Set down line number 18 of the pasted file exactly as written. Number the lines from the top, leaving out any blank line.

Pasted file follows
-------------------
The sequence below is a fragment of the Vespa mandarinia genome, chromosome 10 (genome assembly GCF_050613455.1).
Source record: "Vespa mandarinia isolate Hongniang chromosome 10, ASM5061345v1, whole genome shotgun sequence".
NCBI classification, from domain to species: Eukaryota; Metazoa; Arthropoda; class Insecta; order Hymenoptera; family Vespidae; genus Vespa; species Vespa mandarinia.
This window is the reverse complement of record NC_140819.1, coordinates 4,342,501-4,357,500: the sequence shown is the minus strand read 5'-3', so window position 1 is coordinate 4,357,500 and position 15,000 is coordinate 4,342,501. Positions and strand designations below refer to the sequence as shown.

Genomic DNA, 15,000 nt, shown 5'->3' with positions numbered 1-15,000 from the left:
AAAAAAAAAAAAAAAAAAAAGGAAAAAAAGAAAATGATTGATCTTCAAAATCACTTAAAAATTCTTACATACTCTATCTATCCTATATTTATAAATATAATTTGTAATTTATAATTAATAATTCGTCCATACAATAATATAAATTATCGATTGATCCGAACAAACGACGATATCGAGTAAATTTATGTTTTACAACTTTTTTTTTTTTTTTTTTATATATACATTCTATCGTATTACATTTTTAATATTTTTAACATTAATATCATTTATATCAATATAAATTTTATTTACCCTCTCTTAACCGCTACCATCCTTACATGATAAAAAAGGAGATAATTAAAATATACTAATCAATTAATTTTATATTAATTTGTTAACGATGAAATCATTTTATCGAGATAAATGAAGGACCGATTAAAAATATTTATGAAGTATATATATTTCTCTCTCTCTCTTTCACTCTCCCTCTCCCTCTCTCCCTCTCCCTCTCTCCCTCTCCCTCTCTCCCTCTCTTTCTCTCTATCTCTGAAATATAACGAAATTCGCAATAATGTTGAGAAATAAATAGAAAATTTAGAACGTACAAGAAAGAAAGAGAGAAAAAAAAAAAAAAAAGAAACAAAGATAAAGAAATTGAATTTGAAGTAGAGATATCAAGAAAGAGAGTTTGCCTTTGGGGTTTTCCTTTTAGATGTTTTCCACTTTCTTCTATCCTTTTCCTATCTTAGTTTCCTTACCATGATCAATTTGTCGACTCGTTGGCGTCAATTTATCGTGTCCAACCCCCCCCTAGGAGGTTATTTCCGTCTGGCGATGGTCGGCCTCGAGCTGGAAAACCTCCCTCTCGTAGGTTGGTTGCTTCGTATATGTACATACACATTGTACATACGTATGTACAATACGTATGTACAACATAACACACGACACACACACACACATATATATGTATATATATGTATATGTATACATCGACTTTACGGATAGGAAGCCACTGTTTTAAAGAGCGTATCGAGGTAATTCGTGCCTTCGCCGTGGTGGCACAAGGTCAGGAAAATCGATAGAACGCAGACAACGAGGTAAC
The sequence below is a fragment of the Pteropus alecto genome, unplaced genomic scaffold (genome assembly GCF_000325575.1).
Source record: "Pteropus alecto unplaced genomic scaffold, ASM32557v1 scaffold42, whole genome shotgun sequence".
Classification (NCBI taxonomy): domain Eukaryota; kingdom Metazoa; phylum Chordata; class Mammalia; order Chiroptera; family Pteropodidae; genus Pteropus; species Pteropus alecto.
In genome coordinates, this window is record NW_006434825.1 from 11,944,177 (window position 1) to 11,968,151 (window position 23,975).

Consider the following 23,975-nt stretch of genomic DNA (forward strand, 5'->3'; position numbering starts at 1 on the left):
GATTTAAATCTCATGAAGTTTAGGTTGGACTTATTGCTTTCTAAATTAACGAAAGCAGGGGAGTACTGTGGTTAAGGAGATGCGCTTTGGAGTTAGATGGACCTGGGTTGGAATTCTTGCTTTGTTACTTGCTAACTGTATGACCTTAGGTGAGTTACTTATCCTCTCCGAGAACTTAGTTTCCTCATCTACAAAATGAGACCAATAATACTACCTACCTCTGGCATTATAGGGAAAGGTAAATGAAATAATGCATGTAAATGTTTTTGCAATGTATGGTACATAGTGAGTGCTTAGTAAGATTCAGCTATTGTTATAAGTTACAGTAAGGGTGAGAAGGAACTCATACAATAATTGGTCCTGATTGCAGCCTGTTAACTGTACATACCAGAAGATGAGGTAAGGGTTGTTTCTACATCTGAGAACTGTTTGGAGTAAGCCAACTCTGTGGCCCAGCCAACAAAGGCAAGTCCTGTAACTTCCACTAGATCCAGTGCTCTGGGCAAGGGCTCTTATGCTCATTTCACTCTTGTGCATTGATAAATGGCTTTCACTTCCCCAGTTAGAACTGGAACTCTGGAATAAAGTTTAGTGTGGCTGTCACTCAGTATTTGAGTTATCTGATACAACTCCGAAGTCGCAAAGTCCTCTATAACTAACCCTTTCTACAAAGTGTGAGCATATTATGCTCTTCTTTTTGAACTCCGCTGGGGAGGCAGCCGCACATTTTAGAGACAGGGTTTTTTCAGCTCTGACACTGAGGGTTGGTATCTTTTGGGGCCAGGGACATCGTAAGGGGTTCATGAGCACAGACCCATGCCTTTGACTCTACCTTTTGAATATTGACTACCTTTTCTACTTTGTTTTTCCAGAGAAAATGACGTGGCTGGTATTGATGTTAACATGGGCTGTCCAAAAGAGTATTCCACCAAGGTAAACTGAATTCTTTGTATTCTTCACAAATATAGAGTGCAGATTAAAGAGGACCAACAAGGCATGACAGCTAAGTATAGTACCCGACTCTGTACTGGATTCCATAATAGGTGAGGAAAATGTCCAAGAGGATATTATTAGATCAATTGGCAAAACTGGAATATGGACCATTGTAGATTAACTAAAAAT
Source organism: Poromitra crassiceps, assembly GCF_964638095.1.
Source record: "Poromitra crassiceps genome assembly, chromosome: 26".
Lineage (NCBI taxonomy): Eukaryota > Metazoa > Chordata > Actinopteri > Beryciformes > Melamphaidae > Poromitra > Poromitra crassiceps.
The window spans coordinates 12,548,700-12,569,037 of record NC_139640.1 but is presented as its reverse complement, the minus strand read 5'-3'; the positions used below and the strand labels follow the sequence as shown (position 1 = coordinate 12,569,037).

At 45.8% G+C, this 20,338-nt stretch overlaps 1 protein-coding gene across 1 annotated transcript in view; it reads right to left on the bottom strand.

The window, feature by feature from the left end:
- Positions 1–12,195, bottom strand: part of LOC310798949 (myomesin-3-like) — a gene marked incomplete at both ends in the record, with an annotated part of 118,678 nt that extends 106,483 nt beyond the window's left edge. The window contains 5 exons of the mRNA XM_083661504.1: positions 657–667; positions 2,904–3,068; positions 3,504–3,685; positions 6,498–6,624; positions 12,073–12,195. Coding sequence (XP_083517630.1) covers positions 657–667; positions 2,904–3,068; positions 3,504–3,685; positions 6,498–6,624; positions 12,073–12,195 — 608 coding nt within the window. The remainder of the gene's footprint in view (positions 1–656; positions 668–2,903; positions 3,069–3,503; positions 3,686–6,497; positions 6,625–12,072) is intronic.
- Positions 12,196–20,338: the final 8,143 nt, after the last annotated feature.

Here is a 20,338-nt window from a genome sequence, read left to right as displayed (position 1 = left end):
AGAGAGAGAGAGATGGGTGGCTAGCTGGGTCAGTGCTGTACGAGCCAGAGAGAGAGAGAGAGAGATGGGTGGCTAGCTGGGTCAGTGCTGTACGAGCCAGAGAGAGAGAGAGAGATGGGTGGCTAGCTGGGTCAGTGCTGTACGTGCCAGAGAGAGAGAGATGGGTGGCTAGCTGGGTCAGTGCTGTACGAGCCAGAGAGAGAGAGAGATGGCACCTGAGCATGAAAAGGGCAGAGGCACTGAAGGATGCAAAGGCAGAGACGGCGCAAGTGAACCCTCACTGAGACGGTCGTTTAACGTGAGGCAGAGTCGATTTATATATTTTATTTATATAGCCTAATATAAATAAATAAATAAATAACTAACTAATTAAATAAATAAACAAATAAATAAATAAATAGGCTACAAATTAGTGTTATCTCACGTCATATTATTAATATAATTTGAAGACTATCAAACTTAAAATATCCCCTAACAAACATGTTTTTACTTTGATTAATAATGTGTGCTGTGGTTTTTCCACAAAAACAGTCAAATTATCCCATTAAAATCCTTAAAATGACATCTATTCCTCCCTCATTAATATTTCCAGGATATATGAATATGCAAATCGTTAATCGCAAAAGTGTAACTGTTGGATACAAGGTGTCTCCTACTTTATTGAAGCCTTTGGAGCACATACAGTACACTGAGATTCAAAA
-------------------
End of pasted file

The window, feature by feature from the left end: